- “Forty-four percent of Protestant teens report helping homeless people, needy neighbors, family friends or other people in need, directly — not through an organization — some or a lot.” This is the same percent for all U.S. teenagers and Episcopal teens are at 38%.
Barry Mc Murtrey said:
These numbers are very worrying, no doubt. But, I can only respect that so many Episcopalian teens find hypocrisy among their adult “examples” and fellow teens. And, I naturally suspect that mainline Presbyterians and more fundamentalist teens find little or no hypocrisy among their elders and their peers. This is obviously how they answered a survey. My own experience with a variety of mainline and fundamentalist Christians, both adult and adolescent, was that self-describing one’s piety was rampant…and so was hypocrisy. And, this was in the kinder, gentler era of the 70’s & 80’s. It seems to me the Episcopalian youth may just be more honest about what they observe in human nature around them. Furthermore, when answering in such dismally low numbers that “living one’s life for God” was most important, the question arises “What does that mean ?” Perhaps the Episcopal teens, and this is conjecture, were answering the question in the negative because to answer yes in the “80%” range entailed for them an anti-intellectual, overly-authoritative, and puritanical description of Faith which they find exemplified in the Churches of God and among our Presbyterian friends, but in which they themselves neither believe nor want to be part. The real question is: if they don’t believe in the Faith they’re being sold, what do they believe? The answer to that is the true measure of the dilemma we face as a church.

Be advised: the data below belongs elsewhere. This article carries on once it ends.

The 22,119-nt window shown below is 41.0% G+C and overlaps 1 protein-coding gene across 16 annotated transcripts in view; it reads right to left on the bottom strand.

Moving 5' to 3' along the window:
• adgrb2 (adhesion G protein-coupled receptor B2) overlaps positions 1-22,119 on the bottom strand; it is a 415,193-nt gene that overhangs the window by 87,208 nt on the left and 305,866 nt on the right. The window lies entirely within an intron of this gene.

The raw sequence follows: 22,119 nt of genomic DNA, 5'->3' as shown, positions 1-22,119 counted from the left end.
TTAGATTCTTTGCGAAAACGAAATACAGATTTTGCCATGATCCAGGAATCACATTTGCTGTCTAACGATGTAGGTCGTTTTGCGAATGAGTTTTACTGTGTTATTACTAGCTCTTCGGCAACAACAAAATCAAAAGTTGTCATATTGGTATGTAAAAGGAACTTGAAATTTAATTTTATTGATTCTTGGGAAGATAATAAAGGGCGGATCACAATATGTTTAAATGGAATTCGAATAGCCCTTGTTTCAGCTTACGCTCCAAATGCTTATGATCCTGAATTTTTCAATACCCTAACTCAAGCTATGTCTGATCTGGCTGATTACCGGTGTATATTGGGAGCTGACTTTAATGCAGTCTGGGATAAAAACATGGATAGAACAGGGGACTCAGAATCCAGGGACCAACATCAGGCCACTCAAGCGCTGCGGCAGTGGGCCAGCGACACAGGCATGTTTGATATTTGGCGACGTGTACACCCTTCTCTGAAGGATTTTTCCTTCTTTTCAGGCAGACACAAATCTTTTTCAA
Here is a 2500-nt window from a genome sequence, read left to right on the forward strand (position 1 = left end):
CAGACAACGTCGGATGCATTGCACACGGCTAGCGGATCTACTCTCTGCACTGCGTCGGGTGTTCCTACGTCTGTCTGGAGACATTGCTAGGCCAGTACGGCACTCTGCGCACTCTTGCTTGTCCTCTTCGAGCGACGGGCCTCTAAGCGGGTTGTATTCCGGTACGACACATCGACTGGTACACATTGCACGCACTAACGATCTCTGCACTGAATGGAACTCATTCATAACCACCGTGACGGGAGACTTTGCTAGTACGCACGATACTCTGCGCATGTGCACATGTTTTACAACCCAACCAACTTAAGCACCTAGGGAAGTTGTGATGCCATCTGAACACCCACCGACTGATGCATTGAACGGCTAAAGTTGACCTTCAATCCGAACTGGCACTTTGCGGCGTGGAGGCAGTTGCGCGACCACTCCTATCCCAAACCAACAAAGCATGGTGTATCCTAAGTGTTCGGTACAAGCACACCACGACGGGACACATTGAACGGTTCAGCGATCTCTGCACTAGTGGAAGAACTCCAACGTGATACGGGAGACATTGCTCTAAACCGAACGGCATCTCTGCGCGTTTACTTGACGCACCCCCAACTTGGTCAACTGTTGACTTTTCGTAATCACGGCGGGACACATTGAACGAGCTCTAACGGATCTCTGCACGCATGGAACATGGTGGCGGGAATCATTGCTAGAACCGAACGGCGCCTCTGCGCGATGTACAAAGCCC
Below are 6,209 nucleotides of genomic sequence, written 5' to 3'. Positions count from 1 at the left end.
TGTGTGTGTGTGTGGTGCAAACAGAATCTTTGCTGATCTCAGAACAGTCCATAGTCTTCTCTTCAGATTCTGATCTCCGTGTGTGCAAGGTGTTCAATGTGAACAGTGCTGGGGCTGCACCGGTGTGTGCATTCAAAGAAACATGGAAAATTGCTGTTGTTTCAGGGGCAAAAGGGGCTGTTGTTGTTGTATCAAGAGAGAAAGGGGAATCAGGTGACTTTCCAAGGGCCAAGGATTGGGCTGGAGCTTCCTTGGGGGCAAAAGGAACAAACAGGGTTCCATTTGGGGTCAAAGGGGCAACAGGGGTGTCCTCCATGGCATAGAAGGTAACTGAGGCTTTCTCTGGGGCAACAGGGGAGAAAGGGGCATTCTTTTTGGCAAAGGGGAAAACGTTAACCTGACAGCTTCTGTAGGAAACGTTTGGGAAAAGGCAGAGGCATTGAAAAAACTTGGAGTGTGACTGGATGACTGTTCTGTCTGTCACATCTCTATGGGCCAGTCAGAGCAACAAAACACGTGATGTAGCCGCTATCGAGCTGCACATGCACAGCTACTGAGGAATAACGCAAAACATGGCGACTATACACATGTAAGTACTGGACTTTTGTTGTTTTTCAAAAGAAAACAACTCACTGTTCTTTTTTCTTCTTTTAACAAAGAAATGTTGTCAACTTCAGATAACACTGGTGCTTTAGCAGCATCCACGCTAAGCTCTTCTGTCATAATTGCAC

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I suspect the Episcopal youth are being honest because this looks like a true reflection of what has been taught in our parish. I call it “unhealthy doubt.” It doesn’t sell the Good News.